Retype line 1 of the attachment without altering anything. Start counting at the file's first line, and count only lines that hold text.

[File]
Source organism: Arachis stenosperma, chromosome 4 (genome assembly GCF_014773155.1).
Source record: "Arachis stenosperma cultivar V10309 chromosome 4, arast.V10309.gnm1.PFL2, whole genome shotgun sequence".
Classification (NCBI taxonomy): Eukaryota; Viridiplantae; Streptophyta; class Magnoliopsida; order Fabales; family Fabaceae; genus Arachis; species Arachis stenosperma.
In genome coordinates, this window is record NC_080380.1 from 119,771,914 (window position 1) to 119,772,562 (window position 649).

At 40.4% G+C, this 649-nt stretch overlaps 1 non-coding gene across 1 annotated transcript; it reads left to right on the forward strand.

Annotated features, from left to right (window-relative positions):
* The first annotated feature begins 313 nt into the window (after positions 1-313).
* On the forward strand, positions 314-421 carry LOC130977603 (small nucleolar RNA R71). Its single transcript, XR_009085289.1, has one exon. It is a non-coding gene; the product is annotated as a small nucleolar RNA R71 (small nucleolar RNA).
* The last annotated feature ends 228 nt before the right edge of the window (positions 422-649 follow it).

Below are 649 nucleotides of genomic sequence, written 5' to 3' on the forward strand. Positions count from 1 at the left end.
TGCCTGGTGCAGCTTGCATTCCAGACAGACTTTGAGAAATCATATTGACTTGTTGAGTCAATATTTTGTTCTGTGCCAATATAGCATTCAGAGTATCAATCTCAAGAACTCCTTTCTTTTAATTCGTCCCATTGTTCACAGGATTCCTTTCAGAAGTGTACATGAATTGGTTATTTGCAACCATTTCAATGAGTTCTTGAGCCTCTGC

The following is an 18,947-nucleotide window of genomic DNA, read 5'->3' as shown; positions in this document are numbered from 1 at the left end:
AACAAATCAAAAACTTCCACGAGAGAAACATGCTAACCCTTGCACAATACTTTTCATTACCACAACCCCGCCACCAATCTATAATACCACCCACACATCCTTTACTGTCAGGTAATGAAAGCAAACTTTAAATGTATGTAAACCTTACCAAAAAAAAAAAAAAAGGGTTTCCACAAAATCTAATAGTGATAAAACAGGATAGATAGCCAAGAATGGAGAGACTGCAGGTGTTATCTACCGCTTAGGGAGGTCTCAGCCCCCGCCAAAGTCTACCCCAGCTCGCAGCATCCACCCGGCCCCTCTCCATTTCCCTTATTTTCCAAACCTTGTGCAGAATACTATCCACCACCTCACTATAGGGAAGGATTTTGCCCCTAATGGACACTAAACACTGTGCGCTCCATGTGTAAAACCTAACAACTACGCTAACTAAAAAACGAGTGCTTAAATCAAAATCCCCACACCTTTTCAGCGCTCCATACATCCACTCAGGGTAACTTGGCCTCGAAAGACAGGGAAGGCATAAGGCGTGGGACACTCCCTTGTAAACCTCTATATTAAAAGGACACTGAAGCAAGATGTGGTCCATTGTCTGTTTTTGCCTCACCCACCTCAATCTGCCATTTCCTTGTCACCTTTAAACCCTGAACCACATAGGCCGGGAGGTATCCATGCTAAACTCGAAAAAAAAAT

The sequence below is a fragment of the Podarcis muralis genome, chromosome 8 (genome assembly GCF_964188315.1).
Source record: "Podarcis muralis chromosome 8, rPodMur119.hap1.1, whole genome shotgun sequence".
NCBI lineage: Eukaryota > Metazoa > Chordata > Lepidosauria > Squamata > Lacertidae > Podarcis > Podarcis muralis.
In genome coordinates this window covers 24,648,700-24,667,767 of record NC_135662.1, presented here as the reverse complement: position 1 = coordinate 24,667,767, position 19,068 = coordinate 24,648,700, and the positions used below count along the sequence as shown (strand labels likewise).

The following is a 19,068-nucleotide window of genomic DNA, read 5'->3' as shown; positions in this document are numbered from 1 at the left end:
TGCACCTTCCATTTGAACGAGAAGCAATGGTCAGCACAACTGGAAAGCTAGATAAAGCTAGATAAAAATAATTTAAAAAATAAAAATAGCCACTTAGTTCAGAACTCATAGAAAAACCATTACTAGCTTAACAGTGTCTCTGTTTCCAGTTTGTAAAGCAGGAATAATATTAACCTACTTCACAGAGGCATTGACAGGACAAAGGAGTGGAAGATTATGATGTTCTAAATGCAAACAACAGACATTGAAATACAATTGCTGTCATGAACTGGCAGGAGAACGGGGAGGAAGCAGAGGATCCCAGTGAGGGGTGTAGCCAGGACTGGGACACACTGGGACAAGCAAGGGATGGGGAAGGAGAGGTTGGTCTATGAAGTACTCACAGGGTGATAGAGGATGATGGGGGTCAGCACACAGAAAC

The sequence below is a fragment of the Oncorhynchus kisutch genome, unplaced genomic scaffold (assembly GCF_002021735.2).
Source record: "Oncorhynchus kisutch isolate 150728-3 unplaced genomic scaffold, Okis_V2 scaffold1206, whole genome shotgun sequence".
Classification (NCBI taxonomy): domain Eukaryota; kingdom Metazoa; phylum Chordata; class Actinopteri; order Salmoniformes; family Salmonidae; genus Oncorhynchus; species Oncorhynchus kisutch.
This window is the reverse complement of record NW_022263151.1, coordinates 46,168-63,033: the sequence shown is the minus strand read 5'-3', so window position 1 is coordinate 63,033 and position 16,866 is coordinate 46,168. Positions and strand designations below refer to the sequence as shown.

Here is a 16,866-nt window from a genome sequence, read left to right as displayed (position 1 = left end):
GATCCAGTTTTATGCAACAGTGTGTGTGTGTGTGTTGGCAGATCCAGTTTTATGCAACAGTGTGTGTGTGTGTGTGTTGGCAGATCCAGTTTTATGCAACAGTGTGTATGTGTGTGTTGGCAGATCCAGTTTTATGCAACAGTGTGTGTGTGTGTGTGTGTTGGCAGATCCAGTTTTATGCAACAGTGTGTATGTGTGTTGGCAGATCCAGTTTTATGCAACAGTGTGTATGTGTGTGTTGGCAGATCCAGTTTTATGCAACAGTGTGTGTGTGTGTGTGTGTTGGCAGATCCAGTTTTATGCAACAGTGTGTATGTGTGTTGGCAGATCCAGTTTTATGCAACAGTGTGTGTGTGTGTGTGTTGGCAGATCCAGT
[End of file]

Source organism: Arachis stenosperma, chromosome 4 (genome assembly GCF_014773155.1).